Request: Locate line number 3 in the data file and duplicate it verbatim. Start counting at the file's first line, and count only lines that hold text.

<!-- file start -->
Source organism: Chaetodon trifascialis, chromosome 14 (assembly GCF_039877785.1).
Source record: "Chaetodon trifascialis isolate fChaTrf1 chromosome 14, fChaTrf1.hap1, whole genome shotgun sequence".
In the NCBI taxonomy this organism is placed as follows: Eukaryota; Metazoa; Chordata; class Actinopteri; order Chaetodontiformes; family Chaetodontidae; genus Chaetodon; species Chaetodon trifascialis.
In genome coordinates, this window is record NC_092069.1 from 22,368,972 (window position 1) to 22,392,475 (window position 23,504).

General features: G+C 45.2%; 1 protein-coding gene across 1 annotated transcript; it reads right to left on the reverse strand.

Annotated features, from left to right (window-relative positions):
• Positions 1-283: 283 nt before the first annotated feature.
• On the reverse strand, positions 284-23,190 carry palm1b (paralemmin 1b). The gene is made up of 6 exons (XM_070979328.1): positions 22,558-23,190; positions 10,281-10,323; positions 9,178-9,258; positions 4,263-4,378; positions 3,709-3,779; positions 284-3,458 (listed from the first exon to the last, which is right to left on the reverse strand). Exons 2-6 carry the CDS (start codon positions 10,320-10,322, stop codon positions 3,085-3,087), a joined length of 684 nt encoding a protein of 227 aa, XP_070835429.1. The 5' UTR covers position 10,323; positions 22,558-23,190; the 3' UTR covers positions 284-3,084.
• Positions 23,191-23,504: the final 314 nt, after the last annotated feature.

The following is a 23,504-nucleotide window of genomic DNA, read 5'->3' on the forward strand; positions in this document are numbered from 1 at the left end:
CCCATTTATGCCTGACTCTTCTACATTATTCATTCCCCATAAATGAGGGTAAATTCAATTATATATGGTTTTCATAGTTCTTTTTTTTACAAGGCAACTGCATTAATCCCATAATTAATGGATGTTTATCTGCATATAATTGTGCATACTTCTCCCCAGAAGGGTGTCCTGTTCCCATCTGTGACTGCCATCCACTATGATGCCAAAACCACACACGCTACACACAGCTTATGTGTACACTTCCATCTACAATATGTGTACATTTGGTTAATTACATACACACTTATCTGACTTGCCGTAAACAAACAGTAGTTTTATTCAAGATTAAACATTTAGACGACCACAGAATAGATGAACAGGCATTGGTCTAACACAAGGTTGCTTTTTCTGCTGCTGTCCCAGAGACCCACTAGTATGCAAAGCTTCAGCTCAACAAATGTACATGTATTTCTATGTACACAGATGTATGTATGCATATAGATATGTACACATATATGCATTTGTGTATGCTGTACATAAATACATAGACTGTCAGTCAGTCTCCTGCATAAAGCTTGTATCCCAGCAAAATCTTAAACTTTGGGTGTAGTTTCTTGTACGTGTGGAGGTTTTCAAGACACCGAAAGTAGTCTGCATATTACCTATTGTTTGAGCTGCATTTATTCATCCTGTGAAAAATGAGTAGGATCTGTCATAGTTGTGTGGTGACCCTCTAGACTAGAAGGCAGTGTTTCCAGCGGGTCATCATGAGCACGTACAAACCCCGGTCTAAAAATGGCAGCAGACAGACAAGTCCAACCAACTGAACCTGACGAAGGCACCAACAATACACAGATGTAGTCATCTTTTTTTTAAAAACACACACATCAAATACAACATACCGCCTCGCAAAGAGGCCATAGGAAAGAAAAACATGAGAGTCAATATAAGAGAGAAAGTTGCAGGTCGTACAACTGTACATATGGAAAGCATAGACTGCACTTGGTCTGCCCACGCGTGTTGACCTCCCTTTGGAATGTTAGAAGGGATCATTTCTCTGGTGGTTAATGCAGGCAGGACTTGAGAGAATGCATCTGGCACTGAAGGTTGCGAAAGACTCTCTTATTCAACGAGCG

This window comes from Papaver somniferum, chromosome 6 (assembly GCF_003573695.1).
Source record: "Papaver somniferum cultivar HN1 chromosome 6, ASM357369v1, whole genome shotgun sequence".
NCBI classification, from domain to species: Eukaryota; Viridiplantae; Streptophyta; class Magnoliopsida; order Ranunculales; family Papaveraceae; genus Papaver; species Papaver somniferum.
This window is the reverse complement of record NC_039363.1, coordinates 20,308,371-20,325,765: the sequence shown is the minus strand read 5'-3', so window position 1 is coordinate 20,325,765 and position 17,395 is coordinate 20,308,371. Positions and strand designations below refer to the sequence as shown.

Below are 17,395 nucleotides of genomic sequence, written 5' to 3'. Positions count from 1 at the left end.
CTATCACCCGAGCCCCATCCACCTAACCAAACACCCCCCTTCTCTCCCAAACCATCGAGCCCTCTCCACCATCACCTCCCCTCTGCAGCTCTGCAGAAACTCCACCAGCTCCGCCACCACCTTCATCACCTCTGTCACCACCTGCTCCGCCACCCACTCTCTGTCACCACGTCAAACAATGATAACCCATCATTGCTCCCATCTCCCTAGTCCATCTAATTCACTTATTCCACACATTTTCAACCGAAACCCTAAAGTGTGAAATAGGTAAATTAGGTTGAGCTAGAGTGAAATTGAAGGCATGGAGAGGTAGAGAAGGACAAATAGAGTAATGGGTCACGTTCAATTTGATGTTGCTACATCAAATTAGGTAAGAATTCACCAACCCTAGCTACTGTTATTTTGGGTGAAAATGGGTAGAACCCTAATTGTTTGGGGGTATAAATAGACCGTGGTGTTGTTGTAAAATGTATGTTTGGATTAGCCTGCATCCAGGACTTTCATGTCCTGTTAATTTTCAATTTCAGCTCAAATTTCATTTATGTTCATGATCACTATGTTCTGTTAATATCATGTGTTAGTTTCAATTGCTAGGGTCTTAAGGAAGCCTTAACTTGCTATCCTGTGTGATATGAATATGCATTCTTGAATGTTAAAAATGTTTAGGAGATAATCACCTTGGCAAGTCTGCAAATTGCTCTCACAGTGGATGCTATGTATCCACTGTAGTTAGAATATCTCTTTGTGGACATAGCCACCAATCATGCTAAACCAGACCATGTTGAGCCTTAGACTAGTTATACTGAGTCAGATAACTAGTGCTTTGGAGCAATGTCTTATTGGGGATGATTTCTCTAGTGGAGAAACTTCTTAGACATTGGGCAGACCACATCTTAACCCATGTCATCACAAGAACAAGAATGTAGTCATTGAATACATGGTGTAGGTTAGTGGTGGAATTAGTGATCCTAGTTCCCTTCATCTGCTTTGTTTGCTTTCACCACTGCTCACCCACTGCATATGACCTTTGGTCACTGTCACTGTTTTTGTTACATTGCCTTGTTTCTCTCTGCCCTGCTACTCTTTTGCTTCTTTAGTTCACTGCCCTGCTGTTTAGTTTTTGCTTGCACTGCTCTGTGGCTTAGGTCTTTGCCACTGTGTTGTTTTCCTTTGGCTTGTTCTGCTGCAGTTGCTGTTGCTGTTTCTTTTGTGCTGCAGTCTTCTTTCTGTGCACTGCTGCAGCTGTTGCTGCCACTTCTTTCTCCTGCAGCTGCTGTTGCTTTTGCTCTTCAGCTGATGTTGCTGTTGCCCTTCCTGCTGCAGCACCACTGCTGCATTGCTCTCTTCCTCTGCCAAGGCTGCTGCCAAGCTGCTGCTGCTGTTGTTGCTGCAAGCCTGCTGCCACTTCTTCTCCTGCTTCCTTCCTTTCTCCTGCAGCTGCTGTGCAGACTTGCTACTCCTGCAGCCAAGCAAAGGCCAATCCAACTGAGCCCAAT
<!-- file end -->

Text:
In the NCBI taxonomy this organism is placed as follows: Eukaryota; Metazoa; Chordata; class Actinopteri; order Chaetodontiformes; family Chaetodontidae; genus Chaetodon; species Chaetodon trifascialis.